Don't Be Scared of MSG

The food additive doesn't deserve its bad reputation-and it's actually quite delicious.

The food additive doesn't deserve its bad reputation-and it's actually quite delicious.

Monosodium glutamate might seem more dangerous than interstate highways, high-sodium diets, and vaccination shots combined. It might seem as evil as Monsanto and as toxic as Love Canal. But the science behind one of food's most maligned ingredients is not so simple.

Glutamic acid is a naturally occurring amino acid that forms with salt to make monosodium glutamate. It's found in Parmesan cheese, ketchup, fermented soy sauce, anchovies and everything else that comes from the sea. These foods tend to have a rich, mouth-coating sensation that, outside the lab, has undergone a rediscovery as the "fifth taste": umami (pronounced "oo-MA-mee"). As the British chef Heston Blumenthal wrote in the Times of London, "It's a bit like introducing a new color that we have been looking at all our lives but never recognised before."

MSG was first extracted and patented in 1908 by chemist Ikeda Kikunae from a seaweed commonly used to the make the traditional Japanese soup stock konbu dashi. The extraction was sold in Japan as Ajinomoto and marketed as "the essence of taste," providing a delicious, scientifically enlightened way to cook at home. Mainland China later adapted MSG as a vegan substitute for meat stock. Then, in 1968, the peculiar syndrome probably most associated with the chemical appeared. In a letter to New England Journal of Medicine, a Maryland doctor, Robert Ho Man Kwok, said he felt numbness and palpitations after eating at restaurants serving northern Chinese cuisine. The journal called it "Chinese restaurant syndrome."

In the subsequent decades, in what is either a prolonged placebo effect or a massive conspiracy, hundreds of people have been afflicted with the syndrome. Even the glutamate-laden konbu dashi broth from which the chemical was extracted now comes with the label "No MSG," Probably because it's hard to market something associated with headaches, castration, and brain damage. One neurosurgeon, Russell Blaylock, claims the food additive damaged the brain through excitotoxicity-essentially by exciting brain cells to death.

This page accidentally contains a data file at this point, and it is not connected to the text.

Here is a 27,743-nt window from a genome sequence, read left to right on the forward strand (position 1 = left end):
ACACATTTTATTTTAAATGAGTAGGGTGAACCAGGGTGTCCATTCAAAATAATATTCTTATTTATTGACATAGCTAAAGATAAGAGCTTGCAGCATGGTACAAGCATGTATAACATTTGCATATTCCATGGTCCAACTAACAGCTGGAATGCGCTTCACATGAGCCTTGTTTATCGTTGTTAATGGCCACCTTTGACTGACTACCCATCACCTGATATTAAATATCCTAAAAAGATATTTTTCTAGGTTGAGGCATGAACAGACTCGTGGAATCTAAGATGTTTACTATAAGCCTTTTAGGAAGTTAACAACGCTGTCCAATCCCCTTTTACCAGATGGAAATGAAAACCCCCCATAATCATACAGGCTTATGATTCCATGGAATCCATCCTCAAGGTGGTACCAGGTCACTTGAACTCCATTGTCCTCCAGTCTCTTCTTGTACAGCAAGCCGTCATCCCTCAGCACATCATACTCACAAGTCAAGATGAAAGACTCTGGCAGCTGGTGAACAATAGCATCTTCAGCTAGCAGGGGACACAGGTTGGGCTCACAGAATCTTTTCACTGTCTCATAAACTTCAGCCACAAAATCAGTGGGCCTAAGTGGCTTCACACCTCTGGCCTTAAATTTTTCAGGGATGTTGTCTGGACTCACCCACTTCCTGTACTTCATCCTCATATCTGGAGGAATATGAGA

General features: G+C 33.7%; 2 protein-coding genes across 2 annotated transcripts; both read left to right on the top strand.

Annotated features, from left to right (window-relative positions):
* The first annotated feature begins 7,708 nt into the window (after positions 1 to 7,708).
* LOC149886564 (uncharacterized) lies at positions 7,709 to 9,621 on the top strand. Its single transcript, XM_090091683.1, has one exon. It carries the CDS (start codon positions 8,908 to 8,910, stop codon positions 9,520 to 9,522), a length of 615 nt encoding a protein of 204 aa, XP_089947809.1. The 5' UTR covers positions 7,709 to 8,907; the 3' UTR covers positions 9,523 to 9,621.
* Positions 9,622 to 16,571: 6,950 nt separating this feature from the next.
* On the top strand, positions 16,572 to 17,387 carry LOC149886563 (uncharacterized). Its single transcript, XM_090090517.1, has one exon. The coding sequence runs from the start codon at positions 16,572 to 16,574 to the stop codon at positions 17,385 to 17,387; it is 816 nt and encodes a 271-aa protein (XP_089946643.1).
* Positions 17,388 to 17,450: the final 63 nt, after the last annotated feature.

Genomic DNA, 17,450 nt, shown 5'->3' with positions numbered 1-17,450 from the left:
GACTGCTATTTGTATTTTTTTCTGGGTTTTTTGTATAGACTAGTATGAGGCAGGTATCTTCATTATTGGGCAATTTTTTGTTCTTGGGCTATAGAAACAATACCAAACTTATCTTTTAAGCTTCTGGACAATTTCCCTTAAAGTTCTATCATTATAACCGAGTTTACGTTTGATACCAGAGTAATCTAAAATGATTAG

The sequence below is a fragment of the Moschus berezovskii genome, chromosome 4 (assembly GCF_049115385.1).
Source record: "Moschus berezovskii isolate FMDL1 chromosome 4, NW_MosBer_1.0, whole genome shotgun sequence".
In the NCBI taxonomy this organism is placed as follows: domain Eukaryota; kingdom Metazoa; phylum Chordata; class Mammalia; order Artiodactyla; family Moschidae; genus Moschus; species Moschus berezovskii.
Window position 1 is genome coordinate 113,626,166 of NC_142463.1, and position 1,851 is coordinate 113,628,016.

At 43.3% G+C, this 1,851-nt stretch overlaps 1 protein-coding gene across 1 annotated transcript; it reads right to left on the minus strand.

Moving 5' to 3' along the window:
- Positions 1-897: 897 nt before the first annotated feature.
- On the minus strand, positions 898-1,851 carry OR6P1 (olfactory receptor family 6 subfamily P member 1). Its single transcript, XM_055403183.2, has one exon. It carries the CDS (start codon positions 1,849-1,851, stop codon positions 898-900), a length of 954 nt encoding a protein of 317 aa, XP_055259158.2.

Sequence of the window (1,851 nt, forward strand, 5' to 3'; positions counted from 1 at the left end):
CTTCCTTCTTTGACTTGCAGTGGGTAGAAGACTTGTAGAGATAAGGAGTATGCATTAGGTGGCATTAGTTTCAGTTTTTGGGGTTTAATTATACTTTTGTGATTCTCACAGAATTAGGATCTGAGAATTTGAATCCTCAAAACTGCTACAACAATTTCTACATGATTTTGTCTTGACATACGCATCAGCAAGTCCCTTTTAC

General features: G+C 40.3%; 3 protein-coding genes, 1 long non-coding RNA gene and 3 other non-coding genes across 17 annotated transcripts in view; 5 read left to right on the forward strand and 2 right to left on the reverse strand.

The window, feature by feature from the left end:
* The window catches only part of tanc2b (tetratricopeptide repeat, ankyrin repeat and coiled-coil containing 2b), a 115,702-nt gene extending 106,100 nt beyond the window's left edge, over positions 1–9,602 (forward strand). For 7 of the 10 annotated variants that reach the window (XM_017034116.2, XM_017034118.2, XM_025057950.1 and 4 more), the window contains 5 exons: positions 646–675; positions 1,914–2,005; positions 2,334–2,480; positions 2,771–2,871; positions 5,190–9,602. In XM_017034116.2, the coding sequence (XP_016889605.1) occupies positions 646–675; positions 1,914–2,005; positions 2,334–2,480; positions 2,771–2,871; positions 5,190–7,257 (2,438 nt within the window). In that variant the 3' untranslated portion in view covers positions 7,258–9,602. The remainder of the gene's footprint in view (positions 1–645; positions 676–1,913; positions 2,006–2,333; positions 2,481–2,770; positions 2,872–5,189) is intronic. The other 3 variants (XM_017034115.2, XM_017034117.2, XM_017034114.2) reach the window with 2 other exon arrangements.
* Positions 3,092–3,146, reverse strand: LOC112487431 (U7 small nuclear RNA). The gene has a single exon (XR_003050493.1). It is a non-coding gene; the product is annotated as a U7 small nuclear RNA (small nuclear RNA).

But Dave Arnold, technology director at The French Culinary Institute and a food science writer at Cooking Issues, says many studies on MSG are flawed. The studies on humans often inadequately mask the flavor or fail to have a control group, and the data from studies on rats and mice are sometimes misinterpreted. "What we have is a bunch of wingdings out there who talk about exitotoxins and brain death. It's lunacy. Most of them are making lots of inferences that aren't supported by data."

Even the head of the Center for Science in the Public Interest, the food-safety advocacy group, told the Wall Street Journal: “I don't see normal amounts of MSG as posing a risk to the vast majority of people.”

The recent recall of another related glutamic acid, hydrolyzed plant protein (HVP), raises questions about the food additive. But clearly, the problem is not MSG or HVP alone, but rather their association with a food industry built on adding flavor to make tasteless foods palatable, an industry that buys close to 21 million pounds of MSG each year for things like Cool Ranch Doritos and Big Mac Sauce.

MSG isn't as bad as you think, but it's still fair to ask why so much MSG is being used. When your food needs an additive-whether it's salt, MSG, or unicorn dust-it makes you think twice about why the underlying meal falls short.


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